27 October 2009
New Zealand Flag Day Rally Unites Kiwi And Australian Nationalists
Flag Day in New Zealand has once again deepened the ANZAC bonds between Australian and New Zealand nationalists.
All up, some 50 activists were present in Wellington on Saturday, October 24, to mark the sixth annual Flag Day. Flag Day was also celebrated in Christchurch, where some 20 (mainly) young New Zealand nationalists demonstrated in the city centre.
Three Australians participated in the Flag Day march and demonstration in Wellington. As in 2008, an Australian nationalist also addressed the marchers and the crowd.
Flag Day has been held since 2004 to remind Kiwis of their heritage now under full challenge by mass immigration and multiculturalism. Flag Day was initiated in 2004 at a significant moment when Chinese imperialism began raising its ugly Dragon-head over New Zealand’s economy and politics. It has now become a fixture and the day that unites many patriots who travel from across the country to attend. They show the Kiwi spirit is far from defeated and that the struggle for New Zealand freedom will only grow.
A day of successful action ….
The main event was organised by the redoubtable Wellington branch of the National Front (NF). The NF provided the organizational effort that made the day possible.
The demonstration assembled at the Cenotaph in central Wellington. Here the group honoured New Zealand’s sacred dead. From there, the participants marched to the Seddon Statue outside the National Parliament where up to 20 New Zealand Flags were held aloft. The first national flag of New Zealand from the years 1834-40 was also carried for the first time at Flag Day. This red, white and blue flag is also called the United Tribes Flag, since British officials proposed it to the Maori chiefs who warmly embraced it and to this day, some Maoris still revere it. The Australians, to mark their ANZAC links with the Kiwi patriots, flew the Australian National Flag and the Eureka Flag.
Speeches were given which noted the history of the National Flag, the first flag of New Zealand too and the need for the retention of the ANZAC link. It was noted by speakers that this year’s Flag Day was not opposed by the usual anarchist and ‘anti-racist’ rabble, who traditionally turn out to taunt marchers, or try to assault them - and abuse the police. Although they informed media they opted to boycott the Day so as “not to give publicity” to the nationalists, the truth was different. The Wellington anarcho-underground is torn apart by the realisation that their leadership (sic) has duped them to be a street gang against the nationalists, whilst they maintain links with the Labour Party and other establishment forces. The shattering of Wellington’s so-called anarchist and ‘anti-racist’ movements is a gain for all. Indeed, Vince Stephens, Wellington NF organiser quipped:
“I feel totally let down by the opposition for not supporting our Flag Day – by turning up and acting as they do.”
From the Seddon Statue, a march then took place into the busier parts of the city where a further rally was conducted. Hundreds of leaflets were handed out to minimal objection and considerable interest.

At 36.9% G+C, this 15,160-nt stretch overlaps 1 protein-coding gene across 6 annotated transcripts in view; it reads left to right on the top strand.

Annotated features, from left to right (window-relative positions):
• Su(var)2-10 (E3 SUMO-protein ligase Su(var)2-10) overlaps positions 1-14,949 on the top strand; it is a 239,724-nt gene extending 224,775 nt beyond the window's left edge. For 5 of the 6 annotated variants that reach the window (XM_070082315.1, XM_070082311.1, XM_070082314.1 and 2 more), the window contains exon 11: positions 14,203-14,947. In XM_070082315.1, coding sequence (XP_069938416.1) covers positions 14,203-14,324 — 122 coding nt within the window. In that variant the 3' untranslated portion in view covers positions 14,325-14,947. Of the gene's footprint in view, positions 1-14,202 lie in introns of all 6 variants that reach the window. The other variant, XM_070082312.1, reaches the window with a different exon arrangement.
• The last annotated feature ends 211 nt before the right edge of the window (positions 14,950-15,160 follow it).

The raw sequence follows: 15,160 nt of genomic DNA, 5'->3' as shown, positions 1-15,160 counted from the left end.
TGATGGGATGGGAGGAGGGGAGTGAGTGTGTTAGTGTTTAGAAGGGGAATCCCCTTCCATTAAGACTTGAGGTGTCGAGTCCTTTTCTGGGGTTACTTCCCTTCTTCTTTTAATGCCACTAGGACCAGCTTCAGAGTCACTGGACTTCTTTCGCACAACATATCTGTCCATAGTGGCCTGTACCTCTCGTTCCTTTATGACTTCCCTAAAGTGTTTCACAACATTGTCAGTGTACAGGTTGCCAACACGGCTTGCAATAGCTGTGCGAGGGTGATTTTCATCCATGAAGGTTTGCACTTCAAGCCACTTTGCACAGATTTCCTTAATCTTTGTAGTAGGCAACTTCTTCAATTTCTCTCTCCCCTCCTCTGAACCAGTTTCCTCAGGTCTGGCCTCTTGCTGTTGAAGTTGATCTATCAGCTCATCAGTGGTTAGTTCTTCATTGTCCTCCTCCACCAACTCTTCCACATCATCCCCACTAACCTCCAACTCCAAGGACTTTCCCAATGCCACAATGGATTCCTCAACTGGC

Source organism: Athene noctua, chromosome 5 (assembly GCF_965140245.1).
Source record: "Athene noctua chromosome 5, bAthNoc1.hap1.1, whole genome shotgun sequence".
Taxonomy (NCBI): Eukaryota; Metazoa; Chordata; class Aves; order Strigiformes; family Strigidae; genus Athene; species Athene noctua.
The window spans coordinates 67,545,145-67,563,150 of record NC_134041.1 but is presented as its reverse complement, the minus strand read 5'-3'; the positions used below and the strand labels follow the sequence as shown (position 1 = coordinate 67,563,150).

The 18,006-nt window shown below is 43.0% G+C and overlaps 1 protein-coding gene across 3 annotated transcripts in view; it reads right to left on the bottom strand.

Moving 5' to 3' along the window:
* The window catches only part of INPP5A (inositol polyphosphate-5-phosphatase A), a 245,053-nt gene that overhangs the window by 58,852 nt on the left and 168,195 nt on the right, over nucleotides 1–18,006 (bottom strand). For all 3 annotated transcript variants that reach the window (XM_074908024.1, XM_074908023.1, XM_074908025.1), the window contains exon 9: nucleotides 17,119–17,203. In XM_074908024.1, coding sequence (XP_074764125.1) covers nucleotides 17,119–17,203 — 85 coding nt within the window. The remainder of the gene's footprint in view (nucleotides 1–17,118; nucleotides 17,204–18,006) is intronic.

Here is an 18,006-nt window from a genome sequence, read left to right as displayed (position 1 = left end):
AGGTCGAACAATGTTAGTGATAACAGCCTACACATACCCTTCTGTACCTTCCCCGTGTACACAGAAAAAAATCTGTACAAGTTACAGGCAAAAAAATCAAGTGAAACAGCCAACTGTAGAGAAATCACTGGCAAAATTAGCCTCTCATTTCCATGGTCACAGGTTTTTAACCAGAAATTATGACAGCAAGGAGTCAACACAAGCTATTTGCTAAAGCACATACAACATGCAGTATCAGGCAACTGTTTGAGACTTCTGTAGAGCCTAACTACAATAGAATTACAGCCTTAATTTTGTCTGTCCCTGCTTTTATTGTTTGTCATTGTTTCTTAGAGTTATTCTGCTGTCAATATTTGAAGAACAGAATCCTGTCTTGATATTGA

Discussions to build unity …
The marchers returned to the Wellington railway station where they took a special charter-bus, back to a meeting area.
Here various discussions were held amongst and between the National Front, the Right-Wing Resistance (which provided many of the marchers) and certain youth groups. Kiwi leaders such as Col Ansell, Kyle Chapman, Steve Larsen and Vince Stephens talked over the issues in building the New Zealand nationalist movement.
At a meeting later in the day, all present resolved that the National Front will be the political party name that activists will strive to register for electoral purposes. The goal is to have the 500 members enrolled by the next Flag Day. The privileges of a registered party can only benefit the entire New Zealand movement.
What did the participants in Flag Day perceive they had achieved? One male activist said that it was a matter of demonstrating that there was “a future for our children’. A young woman said: “it is my first Flag Day; I just want to say who I am”. For another it was “about access to the people, not just a confrontation with those who oppose us, a real victory for Flag Day.”
The activists had come from Christchurch, Palmerston North, Hamilton, Auckland and Wanganui and other places; they were members of different groups, but all were New Zealanders. Their next task is to create a stronger nationalist movement in New Zealand.
Flag Day 2010…
Flag Day 2010 in Wellington promises to be a larger event. It will receive a delegation from the Australia First Party to the march and to a united meeting with speakers who will endorse the new phase of New Zealand nationalism which will be opened by the application to register National Front as a party. It may be the case too that Flag Day, held on Labour Weekend, will be advertised as a Day of Labour, a call for the ordinary Kiwi working person to achieve better than the false promises of globalisation.
As is clear, the Kiwi nationalists do not rest on their laurels. And the Australian nationalists will be there in support.